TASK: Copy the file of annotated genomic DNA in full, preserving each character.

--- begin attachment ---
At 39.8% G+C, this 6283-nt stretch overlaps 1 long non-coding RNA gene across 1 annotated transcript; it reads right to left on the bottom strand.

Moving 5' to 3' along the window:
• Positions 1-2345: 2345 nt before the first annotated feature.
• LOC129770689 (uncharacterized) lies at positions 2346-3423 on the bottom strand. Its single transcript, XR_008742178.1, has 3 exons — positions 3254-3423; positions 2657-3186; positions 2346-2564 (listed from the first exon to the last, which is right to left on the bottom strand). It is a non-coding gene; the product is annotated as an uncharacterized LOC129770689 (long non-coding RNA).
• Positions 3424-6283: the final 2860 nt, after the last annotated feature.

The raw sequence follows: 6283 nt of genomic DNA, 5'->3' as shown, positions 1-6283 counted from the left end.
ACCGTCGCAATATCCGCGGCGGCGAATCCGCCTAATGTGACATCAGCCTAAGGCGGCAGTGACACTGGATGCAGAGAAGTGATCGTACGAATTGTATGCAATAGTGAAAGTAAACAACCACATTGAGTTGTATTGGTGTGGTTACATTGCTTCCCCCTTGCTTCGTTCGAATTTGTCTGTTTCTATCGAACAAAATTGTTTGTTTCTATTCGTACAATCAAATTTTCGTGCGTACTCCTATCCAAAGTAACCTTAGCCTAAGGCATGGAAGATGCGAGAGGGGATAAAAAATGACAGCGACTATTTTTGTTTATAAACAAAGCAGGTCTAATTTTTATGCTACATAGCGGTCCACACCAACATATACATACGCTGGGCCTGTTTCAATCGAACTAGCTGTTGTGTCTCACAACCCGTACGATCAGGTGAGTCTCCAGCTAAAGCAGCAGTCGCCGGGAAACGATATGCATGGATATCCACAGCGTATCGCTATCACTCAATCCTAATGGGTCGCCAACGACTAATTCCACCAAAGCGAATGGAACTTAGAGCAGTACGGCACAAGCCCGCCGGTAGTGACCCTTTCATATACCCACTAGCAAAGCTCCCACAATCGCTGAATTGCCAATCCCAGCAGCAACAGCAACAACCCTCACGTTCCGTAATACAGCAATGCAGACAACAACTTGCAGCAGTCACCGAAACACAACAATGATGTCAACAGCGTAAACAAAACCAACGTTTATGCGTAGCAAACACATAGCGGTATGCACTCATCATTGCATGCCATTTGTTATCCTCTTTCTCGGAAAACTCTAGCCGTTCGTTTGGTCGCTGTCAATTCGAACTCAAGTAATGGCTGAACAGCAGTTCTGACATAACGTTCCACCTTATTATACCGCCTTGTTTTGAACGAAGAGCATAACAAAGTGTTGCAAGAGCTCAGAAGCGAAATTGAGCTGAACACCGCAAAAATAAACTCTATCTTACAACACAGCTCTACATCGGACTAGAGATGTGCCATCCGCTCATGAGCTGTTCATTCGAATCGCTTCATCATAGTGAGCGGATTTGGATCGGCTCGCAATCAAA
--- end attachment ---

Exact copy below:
At 39.8% G+C, this 6283-nt stretch overlaps 1 long non-coding RNA gene across 1 annotated transcript; it reads right to left on the bottom strand.

Moving 5' to 3' along the window:
• Positions 1-2345: 2345 nt before the first annotated feature.
• LOC129770689 (uncharacterized) lies at positions 2346-3423 on the bottom strand. Its single transcript, XR_008742178.1, has 3 exons — positions 3254-3423; positions 2657-3186; positions 2346-2564 (listed from the first exon to the last, which is right to left on the bottom strand). It is a non-coding gene; the product is annotated as an uncharacterized LOC129770689 (long non-coding RNA).
• Positions 3424-6283: the final 2860 nt, after the last annotated feature.

The raw sequence follows: 6283 nt of genomic DNA, 5'->3' as shown, positions 1-6283 counted from the left end.
ACCGTCGCAATATCCGCGGCGGCGAATCCGCCTAATGTGACATCAGCCTAAGGCGGCAGTGACACTGGATGCAGAGAAGTGATCGTACGAATTGTATGCAATAGTGAAAGTAAACAACCACATTGAGTTGTATTGGTGTGGTTACATTGCTTCCCCCTTGCTTCGTTCGAATTTGTCTGTTTCTATCGAACAAAATTGTTTGTTTCTATTCGTACAATCAAATTTTCGTGCGTACTCCTATCCAAAGTAACCTTAGCCTAAGGCATGGAAGATGCGAGAGGGGATAAAAAATGACAGCGACTATTTTTGTTTATAAACAAAGCAGGTCTAATTTTTATGCTACATAGCGGTCCACACCAACATATACATACGCTGGGCCTGTTTCAATCGAACTAGCTGTTGTGTCTCACAACCCGTACGATCAGGTGAGTCTCCAGCTAAAGCAGCAGTCGCCGGGAAACGATATGCATGGATATCCACAGCGTATCGCTATCACTCAATCCTAATGGGTCGCCAACGACTAATTCCACCAAAGCGAATGGAACTTAGAGCAGTACGGCACAAGCCCGCCGGTAGTGACCCTTTCATATACCCACTAGCAAAGCTCCCACAATCGCTGAATTGCCAATCCCAGCAGCAACAGCAACAACCCTCACGTTCCGTAATACAGCAATGCAGACAACAACTTGCAGCAGTCACCGAAACACAACAATGATGTCAACAGCGTAAACAAAACCAACGTTTATGCGTAGCAAACACATAGCGGTATGCACTCATCATTGCATGCCATTTGTTATCCTCTTTCTCGGAAAACTCTAGCCGTTCGTTTGGTCGCTGTCAATTCGAACTCAAGTAATGGCTGAACAGCAGTTCTGACATAACGTTCCACCTTATTATACCGCCTTGTTTTGAACGAAGAGCATAACAAAGTGTTGCAAGAGCTCAGAAGCGAAATTGAGCTGAACACCGCAAAAATAAACTCTATCTTACAACACAGCTCTACATCGGACTAGAGATGTGCCATCCGCTCATGAGCTGTTCATTCGAATCGCTTCATCATAGTGAGCGGATTTGGATCGGCTCGCAATCAAA